Many people I meet at markets say to me that they would buy more eco-friendly products if they weren’t so expensive. Whilst we can easily get that impression when looking solely at the price, I think it is more complicated than that.
From my own experience, I would say that choosing eco-friendly products has saved me money overall, even if the initial cost of the product was relatively high. However, making a direct comparison of different products is not always straightforward. First of all, there is so much choice. Secondly, there is more to a product than just the price you pay.
As a woman, I have probably saved the most on menstrual hygiene products since switching to a menstrual cup and washable liners. Other than that, taking my own lunch to work in a reusable box is definitely cheaper than buying it every day. The price of fruit and veg at the farmers’ markets can also compete with some supermarkets. I could think of a few more examples. So to me, in many cases it’s not as simple as just saying that eco-friendly living is too expensive, even if we only consider the absolute cost of the product.
The Cost of a Product
There is another aspect we have to consider here; the true value of the product, which may (or may not) be included in the price. I sell a lot of products that are made in the UK. Because labour is more expensive here than in Asia, the price of a product is automatically more expensive. In addition, the ingredients / materials of the products are as sustainably sourced as possible, which also increases the price. Reducing the price of a product means to save money somewhere. But the seller is probably not willing to cut their profits. So the next aspects to save money on include labour costs, product quality, type of raw material and waste disposal. That means if we don’t pay the real price for a product, someone or something else along the supply chain will pay for it, and we will end up supporting non-sustainable sources.
What is your priority?
I have also established another theory: What we regard as too expensive depends on our priorities. If good food is important to us, we are willing to spend money on good food. If it’s more important to us to have loads of clothes instead of a few good ones, we probably prioritise buying from fast fashion shops instead of ethical brands. No matter what it is, if we want something or prioritise something, we will save money somewhere else to afford it. So when people say to me that eco-friendly products are too expensive, I think what they are really saying is that choosing eco-friendly products is not their priority. They would rather spend their money on something else.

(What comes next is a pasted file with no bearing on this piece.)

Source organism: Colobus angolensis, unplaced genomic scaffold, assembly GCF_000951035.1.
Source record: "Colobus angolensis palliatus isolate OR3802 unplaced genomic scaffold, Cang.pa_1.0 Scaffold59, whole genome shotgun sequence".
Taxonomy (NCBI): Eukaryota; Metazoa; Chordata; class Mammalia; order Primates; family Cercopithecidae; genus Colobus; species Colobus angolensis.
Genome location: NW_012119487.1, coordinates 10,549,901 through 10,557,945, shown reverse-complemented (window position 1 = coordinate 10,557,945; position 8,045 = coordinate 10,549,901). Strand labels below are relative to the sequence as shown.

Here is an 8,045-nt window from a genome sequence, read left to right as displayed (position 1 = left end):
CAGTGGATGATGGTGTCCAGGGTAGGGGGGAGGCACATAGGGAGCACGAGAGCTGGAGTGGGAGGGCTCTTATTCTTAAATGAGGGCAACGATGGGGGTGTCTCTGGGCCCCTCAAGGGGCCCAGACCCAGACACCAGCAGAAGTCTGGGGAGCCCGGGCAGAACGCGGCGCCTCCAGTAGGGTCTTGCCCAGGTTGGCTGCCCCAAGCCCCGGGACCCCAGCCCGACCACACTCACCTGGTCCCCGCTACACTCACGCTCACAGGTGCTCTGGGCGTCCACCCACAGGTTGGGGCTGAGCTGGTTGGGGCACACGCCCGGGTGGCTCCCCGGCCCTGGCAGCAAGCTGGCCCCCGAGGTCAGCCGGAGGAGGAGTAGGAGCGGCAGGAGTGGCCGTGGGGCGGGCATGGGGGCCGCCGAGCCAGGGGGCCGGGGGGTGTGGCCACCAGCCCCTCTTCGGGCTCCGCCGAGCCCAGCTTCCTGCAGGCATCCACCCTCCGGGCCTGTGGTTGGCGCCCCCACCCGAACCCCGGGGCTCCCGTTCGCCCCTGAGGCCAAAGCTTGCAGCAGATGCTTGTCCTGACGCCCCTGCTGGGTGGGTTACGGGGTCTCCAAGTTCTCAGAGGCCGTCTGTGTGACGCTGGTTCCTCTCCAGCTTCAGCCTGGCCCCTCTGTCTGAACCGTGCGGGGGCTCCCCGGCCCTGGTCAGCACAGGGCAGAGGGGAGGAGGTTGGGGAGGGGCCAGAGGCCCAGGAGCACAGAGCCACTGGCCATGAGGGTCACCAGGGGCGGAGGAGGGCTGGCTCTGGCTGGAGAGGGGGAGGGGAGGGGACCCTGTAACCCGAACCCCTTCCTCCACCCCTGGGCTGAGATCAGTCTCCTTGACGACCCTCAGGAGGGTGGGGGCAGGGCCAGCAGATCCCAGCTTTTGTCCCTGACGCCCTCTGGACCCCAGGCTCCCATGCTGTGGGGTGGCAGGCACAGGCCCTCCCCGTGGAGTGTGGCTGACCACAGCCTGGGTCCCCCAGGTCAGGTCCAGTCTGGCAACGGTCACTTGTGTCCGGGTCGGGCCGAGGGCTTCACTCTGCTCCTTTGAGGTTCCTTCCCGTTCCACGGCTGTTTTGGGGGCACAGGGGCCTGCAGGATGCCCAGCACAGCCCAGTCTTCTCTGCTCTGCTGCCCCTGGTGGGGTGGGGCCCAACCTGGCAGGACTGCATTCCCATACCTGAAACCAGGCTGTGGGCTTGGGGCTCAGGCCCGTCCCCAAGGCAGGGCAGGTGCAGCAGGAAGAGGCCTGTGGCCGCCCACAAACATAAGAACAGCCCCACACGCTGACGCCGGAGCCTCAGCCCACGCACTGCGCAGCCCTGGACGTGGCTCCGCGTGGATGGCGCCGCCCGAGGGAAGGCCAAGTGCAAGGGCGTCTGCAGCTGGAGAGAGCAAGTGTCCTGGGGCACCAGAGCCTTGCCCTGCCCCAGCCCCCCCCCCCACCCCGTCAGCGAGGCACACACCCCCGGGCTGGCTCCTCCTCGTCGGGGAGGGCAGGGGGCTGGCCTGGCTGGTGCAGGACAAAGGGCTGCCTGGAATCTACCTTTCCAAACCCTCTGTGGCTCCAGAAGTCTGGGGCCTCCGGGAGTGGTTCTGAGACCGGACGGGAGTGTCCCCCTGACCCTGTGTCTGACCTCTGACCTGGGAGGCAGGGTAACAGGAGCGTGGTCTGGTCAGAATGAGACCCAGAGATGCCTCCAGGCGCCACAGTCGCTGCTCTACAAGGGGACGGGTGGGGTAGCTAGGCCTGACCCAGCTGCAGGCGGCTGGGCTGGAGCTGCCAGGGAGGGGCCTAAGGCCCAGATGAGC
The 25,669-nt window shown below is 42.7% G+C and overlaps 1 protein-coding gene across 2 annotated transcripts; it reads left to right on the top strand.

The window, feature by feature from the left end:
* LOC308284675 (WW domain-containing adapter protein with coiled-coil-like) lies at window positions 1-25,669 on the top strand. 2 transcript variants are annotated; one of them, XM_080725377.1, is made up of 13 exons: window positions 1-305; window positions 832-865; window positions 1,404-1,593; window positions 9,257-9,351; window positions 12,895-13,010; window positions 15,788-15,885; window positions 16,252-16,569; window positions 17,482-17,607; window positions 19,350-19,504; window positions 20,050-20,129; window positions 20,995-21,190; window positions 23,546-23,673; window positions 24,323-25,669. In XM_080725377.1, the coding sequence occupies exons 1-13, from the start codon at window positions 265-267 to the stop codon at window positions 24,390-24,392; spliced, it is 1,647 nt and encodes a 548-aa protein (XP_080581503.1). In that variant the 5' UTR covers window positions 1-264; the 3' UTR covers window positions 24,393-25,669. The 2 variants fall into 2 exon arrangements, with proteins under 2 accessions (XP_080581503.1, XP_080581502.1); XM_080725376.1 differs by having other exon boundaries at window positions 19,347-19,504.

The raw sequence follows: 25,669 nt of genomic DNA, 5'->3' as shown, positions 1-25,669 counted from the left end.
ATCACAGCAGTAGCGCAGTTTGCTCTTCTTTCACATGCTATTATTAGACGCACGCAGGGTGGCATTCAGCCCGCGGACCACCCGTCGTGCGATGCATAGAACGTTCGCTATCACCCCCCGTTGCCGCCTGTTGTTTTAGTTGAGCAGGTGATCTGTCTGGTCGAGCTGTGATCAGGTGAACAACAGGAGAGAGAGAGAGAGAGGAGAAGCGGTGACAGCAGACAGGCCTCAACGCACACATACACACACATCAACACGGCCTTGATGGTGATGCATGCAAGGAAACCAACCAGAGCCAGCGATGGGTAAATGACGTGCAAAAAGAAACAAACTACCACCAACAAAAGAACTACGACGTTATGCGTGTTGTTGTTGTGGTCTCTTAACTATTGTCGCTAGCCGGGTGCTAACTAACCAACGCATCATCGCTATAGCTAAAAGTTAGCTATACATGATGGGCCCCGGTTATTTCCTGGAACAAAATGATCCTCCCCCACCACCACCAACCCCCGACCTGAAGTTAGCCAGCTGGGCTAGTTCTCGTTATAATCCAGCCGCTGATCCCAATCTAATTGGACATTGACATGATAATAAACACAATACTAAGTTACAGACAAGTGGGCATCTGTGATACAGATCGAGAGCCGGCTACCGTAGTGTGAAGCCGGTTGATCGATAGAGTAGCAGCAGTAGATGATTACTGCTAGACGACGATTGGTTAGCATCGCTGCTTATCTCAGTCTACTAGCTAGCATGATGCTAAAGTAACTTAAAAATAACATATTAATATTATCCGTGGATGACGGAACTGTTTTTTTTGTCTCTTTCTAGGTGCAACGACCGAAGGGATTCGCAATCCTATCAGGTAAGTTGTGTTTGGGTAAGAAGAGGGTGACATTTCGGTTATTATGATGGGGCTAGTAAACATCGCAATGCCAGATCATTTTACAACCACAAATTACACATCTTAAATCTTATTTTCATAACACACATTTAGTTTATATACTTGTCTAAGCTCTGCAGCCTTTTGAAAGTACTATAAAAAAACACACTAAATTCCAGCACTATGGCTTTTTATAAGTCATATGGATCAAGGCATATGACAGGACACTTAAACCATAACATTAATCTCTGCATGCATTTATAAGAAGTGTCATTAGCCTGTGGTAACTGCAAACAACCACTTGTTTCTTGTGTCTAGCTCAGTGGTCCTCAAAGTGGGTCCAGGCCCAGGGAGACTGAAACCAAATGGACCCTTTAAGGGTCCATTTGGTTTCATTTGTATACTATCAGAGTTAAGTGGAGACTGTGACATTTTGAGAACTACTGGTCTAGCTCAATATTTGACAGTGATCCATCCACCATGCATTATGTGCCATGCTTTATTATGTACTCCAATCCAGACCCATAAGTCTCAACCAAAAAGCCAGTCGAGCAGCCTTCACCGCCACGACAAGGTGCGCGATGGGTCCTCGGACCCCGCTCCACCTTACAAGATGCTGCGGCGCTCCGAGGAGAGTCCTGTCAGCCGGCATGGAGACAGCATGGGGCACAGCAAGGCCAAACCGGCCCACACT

I don’t have loads of money, but every time I need something I decide what to spend it on. My priority is to live sustainably, so I am willing to pay a little bit more and save somewhere else. But sometimes I can’t afford the eco-friendly option either. For example, at times I would like to take the train instead of the car. However, in Britain at least, as soon as there is two of us going, it’s considerably cheaper to take the car. It’s a shame!
The less obvious benefits of eco-friendly products
In many cases, there are additional, less obvious, benefits to eco-friendly products. These benefits are are not as easily displayed as the price. I sell menstrual hygiene products from Eco Femme not only because they make washable pads, but also because they are a women-led social enterprise which supports female empowerment. The pads are made by women, for women. For every pad sold internationally they donate a pad to marginalised girls and women in India.
Zero Waste Path (ZWP) Shop, who make the soaps and shampoo bars we sell, are committed to zero waste and ethical sourcing of the ingredients. They have almost completely eliminated plastic from their supply chain. ZWP Shop, Tabitha Eve, Rowen Stillwater and Mrs B’s Bees are all companies that make their products in the UK. That means by choosing their products you are supporting UK-based businesses that create jobs and support the economy.
The company Shole offers reusable stainless steel mugs and bottles and donate 1% of their profits to environmental non-profit organisations. You might also have heard of Who Gives A Crap, who make toilet paper and give 50% of their profits to charities that build toilets across the world.
These are just a few examples, but there are many other companies that value their products not only by the price tag. They look at where the ingredients and materials for the product come from and who makes them. For them, it’s important that the products don’t harm the environment at the end of their life.
When I choose products for my business I look at the bigger picture, as it’s important for me to offer you products that are not only eco-friendly, but also ethical. And this is also why I have made sustainable living one of my priorities.
We have a choice
The world we live in is not build on sustainable principles and so our choices can never be perfect. However, when we have a choice, choosing the more sustainable option is not only better for the planet and people, but it also sends a message. Our current culture is defined by consumerism, buying more stuff and throwing it out. So I think there is a lot of truth about the idea that we can vote with our wallets.